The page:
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DECARBO v. ELWOOD CITY (12/09/71)

COMMONWEALTH COURT OF PENNSYLVANIA


decided: December 9, 1971.

DECARBO, DESANZO, BREST AND LEYMARIE
v.
ELWOOD CITY, ET AL.

Appeal from the Order of the Court of Common Pleas of Lawrence County in cases of Anthony DeCarbo and Joseph DeSanzo v. Borough of Ellwood City, Borough Council of Ellwood City and Joseph Eonta, President of the Borough Council of Ellwood City, No. 160 of 1969 M.D. and Joseph P. Brest and Henry Leymarie v. Borough of Ellwood City, Borough Council of Ellwood City, and Joseph Eonta, President of the Borough Council of Ellwood City, No. 161 of 1969 M.D. Transferred to the Commonwealth Court of Pennsylvania from the Supreme Court of Pennsylvania, April 8, 1971.

COUNSEL

George H. Hancher, with him Barletta & Hancher, for appellants.

Marvin A. Luxenberg, with him Keller & Luxenberg, for appellees.

President Judge Bowman and Judges Crumlish, Jr., Kramer, Wilkinson, Jr., Manderino, Mencer and Rogers. Opinion by Judge Mencer.

Author: Mencer

[ 3 Pa. Commw. Page 571]

The Act of June 24, 1968, P.L. , No. 111, 43 P.S. § 217.1 et seq., authorized resort to binding arbitration for the resolution of labor disputes between employees of police and fire departments and their public employers. During the year 1968 the Borough of Ellwood City, Lawrence County, Pennsylvania, entered into labor negotiations with its policemen and firemen. When it became apparent that no voluntary agreement could be reached, the employees requested and obtained the appointment of a board of arbitrators as provided for by the statute. Thereafter, on April 8, 1969, the board of arbitrators filed their award setting basic salaries, providing for overtime pay and regulating hours of work.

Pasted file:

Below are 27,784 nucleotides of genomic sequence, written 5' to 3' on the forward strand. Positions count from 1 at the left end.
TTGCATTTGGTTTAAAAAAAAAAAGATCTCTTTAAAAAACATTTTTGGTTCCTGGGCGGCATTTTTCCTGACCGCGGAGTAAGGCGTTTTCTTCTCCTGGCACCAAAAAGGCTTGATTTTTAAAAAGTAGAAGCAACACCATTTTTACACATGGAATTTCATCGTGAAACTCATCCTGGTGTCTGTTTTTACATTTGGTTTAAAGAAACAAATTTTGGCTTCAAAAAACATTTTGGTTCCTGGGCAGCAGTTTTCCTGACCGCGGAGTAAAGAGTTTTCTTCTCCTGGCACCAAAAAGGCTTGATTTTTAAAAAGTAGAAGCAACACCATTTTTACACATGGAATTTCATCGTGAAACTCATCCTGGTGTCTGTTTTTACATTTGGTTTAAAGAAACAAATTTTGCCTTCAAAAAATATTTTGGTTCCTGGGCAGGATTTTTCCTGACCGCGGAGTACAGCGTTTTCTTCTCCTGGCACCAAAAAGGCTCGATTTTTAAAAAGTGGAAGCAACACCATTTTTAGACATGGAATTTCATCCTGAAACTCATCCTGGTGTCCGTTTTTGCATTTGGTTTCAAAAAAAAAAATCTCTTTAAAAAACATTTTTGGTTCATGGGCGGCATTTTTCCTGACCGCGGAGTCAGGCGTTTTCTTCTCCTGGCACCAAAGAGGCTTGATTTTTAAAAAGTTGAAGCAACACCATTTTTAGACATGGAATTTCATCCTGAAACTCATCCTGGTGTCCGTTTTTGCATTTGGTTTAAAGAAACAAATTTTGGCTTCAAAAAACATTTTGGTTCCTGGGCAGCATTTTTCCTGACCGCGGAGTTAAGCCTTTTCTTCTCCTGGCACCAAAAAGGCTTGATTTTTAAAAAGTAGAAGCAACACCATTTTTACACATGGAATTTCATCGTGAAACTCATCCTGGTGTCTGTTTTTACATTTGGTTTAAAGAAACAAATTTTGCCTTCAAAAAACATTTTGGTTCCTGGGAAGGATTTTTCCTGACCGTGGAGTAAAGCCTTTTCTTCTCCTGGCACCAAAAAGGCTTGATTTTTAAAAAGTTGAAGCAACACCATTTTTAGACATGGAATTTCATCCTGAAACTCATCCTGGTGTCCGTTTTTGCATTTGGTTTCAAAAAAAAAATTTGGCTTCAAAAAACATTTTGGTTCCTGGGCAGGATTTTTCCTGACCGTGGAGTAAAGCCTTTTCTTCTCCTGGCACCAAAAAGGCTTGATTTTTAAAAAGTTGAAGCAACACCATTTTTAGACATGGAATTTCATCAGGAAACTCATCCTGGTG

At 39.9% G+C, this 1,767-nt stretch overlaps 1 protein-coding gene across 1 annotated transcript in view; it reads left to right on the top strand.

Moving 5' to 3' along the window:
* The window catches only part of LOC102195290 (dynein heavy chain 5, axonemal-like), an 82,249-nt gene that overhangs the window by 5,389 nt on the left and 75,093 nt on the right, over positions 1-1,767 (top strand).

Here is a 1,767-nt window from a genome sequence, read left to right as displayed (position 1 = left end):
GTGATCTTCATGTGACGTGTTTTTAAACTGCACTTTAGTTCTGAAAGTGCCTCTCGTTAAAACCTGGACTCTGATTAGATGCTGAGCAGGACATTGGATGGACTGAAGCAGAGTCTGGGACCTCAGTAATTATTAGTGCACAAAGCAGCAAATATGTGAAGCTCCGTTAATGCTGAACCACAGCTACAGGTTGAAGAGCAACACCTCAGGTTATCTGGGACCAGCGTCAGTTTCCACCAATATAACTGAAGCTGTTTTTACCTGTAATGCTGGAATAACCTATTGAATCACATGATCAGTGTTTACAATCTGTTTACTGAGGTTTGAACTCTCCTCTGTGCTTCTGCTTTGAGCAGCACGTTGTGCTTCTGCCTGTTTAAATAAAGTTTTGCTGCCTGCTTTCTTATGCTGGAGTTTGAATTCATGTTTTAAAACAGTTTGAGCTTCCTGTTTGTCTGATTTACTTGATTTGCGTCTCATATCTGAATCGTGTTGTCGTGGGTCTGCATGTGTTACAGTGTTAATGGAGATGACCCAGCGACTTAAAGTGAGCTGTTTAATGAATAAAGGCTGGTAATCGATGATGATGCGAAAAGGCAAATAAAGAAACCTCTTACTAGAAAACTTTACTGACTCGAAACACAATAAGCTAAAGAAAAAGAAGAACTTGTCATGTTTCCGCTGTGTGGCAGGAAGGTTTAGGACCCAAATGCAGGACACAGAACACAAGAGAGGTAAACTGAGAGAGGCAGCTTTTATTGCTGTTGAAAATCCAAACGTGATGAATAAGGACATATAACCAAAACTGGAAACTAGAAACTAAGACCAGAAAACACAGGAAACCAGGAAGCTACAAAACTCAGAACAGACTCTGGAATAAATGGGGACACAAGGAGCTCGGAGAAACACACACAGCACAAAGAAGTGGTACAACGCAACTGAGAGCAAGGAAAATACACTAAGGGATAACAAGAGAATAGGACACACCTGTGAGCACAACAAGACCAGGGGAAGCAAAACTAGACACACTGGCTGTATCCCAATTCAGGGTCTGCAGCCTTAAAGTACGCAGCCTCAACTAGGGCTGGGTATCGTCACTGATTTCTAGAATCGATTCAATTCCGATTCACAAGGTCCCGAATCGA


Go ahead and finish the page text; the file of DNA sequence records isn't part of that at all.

On May 13, 1969, two complaints in mandamus were filed in the Court of Common Pleas of Lawrence County, naming the Borough of Ellwood City, Borough Council of Ellwood City and the President of the Borough Council of Ellwood City as defendants. One action was commenced by representative police employees and the other by representative fire department employees. The suits sought a judgment against the defendants to pass an ordinance and take whatever other action was needed to implement the arbitration award as required by the Act of June 24, 1968.

On October 21, 1969, a stipulation was entered into between the Borough of Ellwood City and all the fulltime policemen and firemen of the Borough of Ellwood City, under the terms of which the parties to the stipulation agreed to complete compliance with the award of the board of arbitrators subject only to a court determination as to whether the award should be effective

[ 3 Pa. Commw. Page 572]

    as of January 1, 1969, as provided by the terms of the award, or April 8, 1969, the date when the award was made. In response to that stipulation, an order of court was made on October 29, 1969, approving the stipulation and declaring that the sole issue to be determined by the court relative to the two mandamus actions was the question of the effective date of the award.

The lower court entered an order fixing the effective date of the award as April 8, 1969 and the representatives of the policemen and firemen have filed this appeal from that order.